• Licensing: Customers build private cloud to capitalize on the agility they provide. This scaling up and down, creating and deleting services, tends to lead to a somewhat variable workload in aggregate. Perpetual use licensing is inherently inflexible. You cannot rent a perpetual use license for an hour and return it when done. On the other hand, cloud licensing services such as those available for Exadata Cloud at Customer are flexible. You only pay for the licenses consumed.
  • Infrastructure Management:  The purpose of the private cloud is to increase the efficiency and agility of the organization, not sharpen hardware, storage, hypervisor and OS skills. With Exadata Cloud at Customer, Oracle assumes responsibility for managing and monitoring all the underlying infrastructure, so you don't have to.
  • Public Cloud Integration and Migration: For many customers, the private database cloud is only a stop on the journey to the public cloud. For others, it's a complementary solution to the public cloud. In either case, Exadata Cloud at Customer provides tight integration to the Oracle Public Cloud, making it easy to run workloads either on-premises or in the public cloud using the same UI's, APIs, and database. With the service being identical on both platforms, you can easily move back and forth between the two, providing a bi-directional bridge to the cloud if and when you decide to make the transition.
  • Expense Model: Many customers struggle to fund large capital expenditures. For some industries, it is best practice to minimize capital expenditures when possible. Building your private cloud means buying the hardware. Save on CapEx with Exadata Cloud at Customer. The service includes all necessary hardware, billed as a monthly service as you use the platform.
  • Compliance: Many customers require attestations of compliance (AoC) for their environments. This requires completing a third-party audit, requiring time and money. Oracle has already obtained those AoC for ExaCC—you get it for free.
  • Risk Management: To minimize risk, customers require effective and viable preventative, detective, and responsive security controls. Rather than you building and maintaining these controls, Oracle defense in depth, including Exadata hardware and software security, Oracle Network Encryption, database encryption, Oracle Database Vault, and Advanced Security are included with ExaCC, providing enterprise class ISO/NIST alignment for no additional cost (https://www.oracle.com/corporate/security-practices/).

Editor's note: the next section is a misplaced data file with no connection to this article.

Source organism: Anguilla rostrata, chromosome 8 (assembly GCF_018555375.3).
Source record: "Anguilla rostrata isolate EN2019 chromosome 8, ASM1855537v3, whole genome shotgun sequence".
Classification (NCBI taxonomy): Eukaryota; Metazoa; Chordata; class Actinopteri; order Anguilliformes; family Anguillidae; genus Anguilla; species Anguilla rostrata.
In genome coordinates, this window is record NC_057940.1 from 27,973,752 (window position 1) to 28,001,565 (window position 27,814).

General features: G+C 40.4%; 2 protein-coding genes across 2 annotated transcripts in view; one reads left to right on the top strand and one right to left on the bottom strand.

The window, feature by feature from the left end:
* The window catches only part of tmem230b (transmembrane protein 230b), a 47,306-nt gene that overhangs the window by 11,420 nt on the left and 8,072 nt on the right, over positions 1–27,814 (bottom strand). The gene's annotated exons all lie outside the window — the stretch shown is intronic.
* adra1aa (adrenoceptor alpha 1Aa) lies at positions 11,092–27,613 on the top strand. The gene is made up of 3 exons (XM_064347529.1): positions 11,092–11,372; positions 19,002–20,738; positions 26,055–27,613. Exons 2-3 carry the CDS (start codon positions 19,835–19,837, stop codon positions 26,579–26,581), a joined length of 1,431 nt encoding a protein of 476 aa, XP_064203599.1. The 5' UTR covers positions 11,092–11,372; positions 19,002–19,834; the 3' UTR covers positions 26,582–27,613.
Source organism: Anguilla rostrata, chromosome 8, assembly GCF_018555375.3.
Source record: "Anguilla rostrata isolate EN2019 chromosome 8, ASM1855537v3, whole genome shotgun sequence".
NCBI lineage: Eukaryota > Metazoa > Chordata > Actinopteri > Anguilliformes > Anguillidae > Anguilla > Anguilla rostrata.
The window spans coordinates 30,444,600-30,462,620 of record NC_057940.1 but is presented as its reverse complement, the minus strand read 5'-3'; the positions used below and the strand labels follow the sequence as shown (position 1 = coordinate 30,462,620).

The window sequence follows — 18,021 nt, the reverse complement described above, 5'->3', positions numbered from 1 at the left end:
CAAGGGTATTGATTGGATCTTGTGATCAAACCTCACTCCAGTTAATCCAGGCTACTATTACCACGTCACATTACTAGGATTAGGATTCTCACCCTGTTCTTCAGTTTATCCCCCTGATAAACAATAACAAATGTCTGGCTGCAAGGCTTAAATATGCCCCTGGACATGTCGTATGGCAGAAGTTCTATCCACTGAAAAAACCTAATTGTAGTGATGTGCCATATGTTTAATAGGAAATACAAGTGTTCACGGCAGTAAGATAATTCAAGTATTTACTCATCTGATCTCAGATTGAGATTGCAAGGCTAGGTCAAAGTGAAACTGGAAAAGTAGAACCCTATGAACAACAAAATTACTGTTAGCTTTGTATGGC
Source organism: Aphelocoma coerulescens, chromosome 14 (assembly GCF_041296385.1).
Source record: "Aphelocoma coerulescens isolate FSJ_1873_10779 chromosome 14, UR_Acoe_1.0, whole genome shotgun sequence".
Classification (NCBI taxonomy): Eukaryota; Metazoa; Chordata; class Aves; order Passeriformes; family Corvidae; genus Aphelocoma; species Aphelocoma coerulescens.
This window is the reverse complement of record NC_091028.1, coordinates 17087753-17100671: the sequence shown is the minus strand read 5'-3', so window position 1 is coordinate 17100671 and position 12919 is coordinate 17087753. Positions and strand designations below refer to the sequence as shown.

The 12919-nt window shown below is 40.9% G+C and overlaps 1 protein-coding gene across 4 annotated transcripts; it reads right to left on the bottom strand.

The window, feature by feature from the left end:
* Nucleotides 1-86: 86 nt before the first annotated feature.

Cost Driver  Exadata Cloud at Customer   Complete Build Your Own   Integrate Third-Party Tools
Acquisition Cost for Private Cloud Functionality   Low (included with service)  High (when you include salaries of in-house development staff)  Medium (license and support fees to third parties add up)
Development and maintenance   Low (included with service)  High  Medium
Licensing  Yes No--must use perpetual licenses No--must use perpetual licenses
Infrastructure Management Included High High
Public Cloud Integration/Migration Easy  Difficult Difficult
Expense Model  OpEx  CapEx   CapEx
Compliance   Included   High—spend your own time and money  High—AoC still required for unique environments
Risk Management Included  High—develop your own Medium


The trend from Private Cloud to Exadata Cloud at Customer is underway.  One of the largest metals and mining companies in the world recently migrated 300 databases to a new private database cloud based on seven Exadata Cloud at Customer systems. They experienced 150% ROI and 40% performance increase. Database deployment time improved by 16x and overall DBA time spent managing the system and databases dropped by 70%. See why Constellation Research found Exadata Cloud at Customer to be the most complete on-premises cloud offering. Don't just renew your private cloud, replace it.

Learn more: Constellation Research found Exadata Cloud at Customer to be the most complete on-premises cloud offering.

For more information, visit oracle.com.

About the Author

Bob Thome is a Vice President at Oracle responsible for product management for Database Engineered Systems and Cloud Services, including Exadata, Exadata Cloud Service, Exadata Cloud at Customer, RAC on OCI-C, VM DB (RAC and SI) on OCI, and Oracle Database Appliance. He has over 30 years of experience working in the Information Technology industry. With experience in both hardware and software companies, he has managed databases, clusters, systems, and support services. He has been at Oracle for 20 years, where he has been responsible for high availability, information integration, clustering, and storage management technologies for the database. For the past several years, he has directed product management for Oracle Database Engineered Systems and related database cloud technologies, including Oracle Exadata, Oracle Exadata Cloud Service, Oracle Exadata Cloud at Customer, Oracle Database Appliance, and Oracle Database Cloud Service.